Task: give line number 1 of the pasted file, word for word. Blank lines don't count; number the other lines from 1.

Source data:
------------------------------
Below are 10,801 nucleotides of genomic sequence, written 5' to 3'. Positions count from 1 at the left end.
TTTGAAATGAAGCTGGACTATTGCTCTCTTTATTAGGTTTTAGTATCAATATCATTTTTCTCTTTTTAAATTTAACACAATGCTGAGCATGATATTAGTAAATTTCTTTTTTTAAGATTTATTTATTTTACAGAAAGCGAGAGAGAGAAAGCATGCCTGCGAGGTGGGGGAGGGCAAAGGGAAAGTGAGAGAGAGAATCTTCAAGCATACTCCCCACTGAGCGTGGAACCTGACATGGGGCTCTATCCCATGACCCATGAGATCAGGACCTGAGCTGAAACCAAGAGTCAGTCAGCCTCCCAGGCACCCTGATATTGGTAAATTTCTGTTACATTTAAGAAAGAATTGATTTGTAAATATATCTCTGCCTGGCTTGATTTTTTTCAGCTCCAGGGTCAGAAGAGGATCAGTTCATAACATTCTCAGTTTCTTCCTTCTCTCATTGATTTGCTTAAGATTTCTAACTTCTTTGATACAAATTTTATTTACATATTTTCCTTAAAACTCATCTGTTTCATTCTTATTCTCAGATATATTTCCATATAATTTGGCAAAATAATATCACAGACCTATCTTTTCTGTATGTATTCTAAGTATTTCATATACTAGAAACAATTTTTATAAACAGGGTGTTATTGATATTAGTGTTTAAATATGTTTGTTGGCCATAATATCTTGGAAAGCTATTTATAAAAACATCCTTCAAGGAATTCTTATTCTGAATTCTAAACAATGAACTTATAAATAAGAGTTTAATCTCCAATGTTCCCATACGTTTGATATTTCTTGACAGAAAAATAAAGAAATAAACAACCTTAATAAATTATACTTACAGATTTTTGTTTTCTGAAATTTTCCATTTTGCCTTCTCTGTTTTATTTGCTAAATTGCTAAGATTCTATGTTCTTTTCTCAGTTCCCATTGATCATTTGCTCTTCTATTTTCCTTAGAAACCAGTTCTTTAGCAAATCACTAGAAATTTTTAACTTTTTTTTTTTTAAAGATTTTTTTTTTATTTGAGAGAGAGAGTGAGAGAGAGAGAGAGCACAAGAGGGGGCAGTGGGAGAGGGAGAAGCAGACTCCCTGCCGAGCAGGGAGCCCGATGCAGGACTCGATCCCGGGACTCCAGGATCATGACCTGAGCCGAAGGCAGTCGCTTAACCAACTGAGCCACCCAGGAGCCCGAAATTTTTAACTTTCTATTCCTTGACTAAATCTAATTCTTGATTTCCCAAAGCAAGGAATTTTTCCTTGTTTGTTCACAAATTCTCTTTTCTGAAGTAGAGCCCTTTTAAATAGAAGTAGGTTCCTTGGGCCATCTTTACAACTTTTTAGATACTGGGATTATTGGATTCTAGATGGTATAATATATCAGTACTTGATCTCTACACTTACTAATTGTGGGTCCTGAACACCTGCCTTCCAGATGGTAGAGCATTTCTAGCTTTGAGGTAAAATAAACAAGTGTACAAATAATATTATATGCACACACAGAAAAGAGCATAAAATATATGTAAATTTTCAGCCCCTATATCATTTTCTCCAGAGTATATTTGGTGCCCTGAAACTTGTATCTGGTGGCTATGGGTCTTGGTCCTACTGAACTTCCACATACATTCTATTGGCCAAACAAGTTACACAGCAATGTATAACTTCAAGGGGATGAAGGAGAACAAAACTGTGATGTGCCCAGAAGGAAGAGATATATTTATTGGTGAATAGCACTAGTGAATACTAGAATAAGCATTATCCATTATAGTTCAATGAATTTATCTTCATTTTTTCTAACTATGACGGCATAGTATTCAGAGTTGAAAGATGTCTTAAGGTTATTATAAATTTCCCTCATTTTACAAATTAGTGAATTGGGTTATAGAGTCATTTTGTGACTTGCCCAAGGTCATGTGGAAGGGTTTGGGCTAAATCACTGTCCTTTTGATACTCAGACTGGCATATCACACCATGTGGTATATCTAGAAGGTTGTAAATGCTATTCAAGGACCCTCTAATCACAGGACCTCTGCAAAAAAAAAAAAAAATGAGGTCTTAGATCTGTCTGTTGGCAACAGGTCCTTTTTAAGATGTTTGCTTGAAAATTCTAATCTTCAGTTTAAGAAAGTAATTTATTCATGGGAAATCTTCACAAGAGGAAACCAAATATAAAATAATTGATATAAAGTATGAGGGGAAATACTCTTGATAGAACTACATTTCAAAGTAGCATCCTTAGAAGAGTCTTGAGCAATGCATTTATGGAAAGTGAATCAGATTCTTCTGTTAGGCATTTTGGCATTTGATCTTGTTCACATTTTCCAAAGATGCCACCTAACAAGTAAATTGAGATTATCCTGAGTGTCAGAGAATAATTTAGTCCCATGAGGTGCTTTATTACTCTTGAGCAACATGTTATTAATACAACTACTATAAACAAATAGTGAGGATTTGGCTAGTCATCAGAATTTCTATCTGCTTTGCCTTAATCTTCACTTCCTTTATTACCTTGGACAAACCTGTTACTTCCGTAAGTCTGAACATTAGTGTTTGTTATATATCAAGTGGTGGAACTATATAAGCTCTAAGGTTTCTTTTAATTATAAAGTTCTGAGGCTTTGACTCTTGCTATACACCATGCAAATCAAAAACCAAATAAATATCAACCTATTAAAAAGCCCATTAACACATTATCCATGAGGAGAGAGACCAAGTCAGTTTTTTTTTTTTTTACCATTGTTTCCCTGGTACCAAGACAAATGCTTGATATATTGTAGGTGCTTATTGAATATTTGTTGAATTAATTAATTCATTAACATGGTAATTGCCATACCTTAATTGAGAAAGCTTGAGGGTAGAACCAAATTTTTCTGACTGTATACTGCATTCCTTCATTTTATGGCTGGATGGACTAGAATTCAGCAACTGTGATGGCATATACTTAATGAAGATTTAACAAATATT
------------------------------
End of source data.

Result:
Below are 10,801 nucleotides of genomic sequence, written 5' to 3'. Positions count from 1 at the left end.